LGBTQ Cultural Competency Training for Third Year Medical Students on the Family Medicine Clerkship
2. Who did your project inform, help, influence or impact? (UCEDD, individual, community, state) How?
A study in the 2011 Journal of the American Medical Association consisting of a survey of medical education deans across the United States and Canada showed a median of five hours devoted to LGBTQ care in medical school curricula. Curriculum mapping of the West Virginia University School of Medicine shows that it sits at the national average—it has five dedicated hours. My capstone project will add an additional three hours dedicated to LGBTQ medical curriculum at the West Virginia University School of Medicine. The goals of the session are to increase knowledge about LGBTQ healthcare needs, increase LGBTQ- affirming attitude, and increase LGBTQ affirming behavior. Pre-and post-session assessments will be used in order to both ensure participant achievement of training goals and objectives and improve and refine future trainings
3. Why did you choose to work on that project(s)?
When compared to straight, cisgender individuals, LGBTQ individuals experience higher rates of depression, anxiety, suicide, substance use disorders, obesity, cardiovascular disease, HIV, and AIDS, among other disparities. In the current literature, the aforementioned health disparities within LGBTQ community have been described as consequences of emotional and/or behavioral responses in an effort to minimize the impact of the following stressors: emotional, verbal, and/or physical trauma in the context of societal, interpersonal, and/or individual stigma.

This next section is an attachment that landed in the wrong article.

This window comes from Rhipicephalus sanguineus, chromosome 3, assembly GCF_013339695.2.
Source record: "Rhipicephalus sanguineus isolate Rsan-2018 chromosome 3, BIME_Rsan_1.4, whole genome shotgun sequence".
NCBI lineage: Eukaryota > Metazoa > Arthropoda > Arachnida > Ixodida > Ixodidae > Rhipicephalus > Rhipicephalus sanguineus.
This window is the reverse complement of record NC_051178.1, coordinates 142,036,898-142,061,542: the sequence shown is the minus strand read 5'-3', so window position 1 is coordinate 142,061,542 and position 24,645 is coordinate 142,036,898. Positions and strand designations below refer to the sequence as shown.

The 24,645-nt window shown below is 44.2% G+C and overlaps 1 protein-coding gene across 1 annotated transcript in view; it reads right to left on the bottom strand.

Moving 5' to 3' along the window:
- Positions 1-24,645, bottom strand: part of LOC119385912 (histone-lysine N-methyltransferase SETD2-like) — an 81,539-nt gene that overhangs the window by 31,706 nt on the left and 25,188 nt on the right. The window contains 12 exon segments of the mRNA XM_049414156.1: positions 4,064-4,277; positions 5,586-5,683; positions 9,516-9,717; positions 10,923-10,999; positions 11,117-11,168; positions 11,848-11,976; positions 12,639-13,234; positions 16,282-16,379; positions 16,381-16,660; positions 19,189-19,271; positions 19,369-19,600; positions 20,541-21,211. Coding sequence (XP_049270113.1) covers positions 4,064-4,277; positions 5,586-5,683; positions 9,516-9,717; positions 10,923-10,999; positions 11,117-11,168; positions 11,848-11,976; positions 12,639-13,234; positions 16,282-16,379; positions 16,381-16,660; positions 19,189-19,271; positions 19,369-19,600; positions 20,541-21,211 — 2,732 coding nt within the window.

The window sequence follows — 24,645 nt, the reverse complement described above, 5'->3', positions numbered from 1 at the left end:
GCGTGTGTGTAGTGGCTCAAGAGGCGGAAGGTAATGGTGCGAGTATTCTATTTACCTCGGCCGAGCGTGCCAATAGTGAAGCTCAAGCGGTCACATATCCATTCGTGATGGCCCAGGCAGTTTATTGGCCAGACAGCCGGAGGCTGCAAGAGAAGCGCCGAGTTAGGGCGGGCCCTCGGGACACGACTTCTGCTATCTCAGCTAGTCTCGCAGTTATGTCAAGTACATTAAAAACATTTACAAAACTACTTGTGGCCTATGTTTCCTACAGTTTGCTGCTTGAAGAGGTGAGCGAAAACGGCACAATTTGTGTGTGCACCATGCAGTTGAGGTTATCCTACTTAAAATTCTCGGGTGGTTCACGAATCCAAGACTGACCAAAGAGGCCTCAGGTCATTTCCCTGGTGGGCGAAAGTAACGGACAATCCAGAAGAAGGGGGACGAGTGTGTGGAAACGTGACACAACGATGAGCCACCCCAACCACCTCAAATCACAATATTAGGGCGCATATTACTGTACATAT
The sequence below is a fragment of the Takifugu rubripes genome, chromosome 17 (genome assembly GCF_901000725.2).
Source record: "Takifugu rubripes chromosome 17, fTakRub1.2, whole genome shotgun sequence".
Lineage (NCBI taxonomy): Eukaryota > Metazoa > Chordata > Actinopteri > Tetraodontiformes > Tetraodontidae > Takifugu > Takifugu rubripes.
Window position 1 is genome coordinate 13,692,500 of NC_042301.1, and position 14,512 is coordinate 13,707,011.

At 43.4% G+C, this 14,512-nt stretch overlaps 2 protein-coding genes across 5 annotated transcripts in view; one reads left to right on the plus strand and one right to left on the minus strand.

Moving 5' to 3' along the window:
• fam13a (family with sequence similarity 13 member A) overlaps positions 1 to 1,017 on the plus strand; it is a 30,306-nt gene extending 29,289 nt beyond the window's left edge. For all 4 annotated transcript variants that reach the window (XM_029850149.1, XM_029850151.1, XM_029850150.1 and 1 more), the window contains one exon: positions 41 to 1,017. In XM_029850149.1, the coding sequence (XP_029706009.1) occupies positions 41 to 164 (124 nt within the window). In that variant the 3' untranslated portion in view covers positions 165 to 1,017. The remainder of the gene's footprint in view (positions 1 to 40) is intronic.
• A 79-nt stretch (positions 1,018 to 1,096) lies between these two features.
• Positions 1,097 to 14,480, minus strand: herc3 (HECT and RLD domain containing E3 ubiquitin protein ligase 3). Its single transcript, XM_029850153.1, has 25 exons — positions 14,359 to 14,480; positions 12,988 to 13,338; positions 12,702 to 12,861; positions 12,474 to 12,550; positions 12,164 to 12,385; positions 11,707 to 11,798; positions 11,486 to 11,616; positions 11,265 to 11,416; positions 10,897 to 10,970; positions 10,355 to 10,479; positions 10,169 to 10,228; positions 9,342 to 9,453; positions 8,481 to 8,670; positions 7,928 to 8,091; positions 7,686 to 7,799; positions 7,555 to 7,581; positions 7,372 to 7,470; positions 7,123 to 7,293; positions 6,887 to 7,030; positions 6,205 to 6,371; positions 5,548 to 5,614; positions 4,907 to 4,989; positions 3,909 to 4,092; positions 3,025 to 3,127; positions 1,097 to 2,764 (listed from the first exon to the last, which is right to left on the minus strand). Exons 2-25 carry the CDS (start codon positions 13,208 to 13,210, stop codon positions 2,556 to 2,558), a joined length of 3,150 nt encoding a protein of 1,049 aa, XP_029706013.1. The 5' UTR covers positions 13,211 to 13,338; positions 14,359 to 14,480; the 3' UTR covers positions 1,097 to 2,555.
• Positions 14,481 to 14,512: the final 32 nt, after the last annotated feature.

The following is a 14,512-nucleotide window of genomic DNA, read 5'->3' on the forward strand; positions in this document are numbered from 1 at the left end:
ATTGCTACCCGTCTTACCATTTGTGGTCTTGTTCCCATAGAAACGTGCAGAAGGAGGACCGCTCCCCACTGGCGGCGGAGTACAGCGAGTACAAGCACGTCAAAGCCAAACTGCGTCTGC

4. What did you gain from being a Diversity Fellow?
My educational and volunteering experiences as a Health Professional Diversity and Disability fellow have equipped me with the knowledge to make a difference both in LGBTQ cultural competency and in the disability community as a Family Medicine physician. The scope of Family Medicine is all-inclusive—it includes all ages, sexes, and organ systems. My goal as a physician will be to help overcome the personal and environmental factors that limit the quality of life for patients with disabilities.
5. How will this experience impact your education or career decisions?
I’ve gained insight into the barriers that both people with disabilities and the LGBTQ community face in obtaining quality health care that subsequently lead to a higher incidence of health disparities. Barriers to quality care are due largely due to a lack of provider education specific to the disability community and LGBTQ community. This experience has motivated me to take part in medical education to reinforce the importance of education specific to the disability community and LGBTQ community in medical school curricula.
6. What are your future goals? Where do you see yourself 5 years from now?
After my three years of residency training, my future goals are to join the WVU Department of Family Medicine faculty as an attending physician. As a practicing physician, I aspire both to continue to apply what I’ve learned from this experience when serving patients and to pass on the knowledge I’ve gained to the peers and students that I work with in the future.
7. What recommendations do you have for other Fellows?
Invest your energy into a capstone project that you are passionate about and potentially can carry on past the conclusion of your Fellowship experience.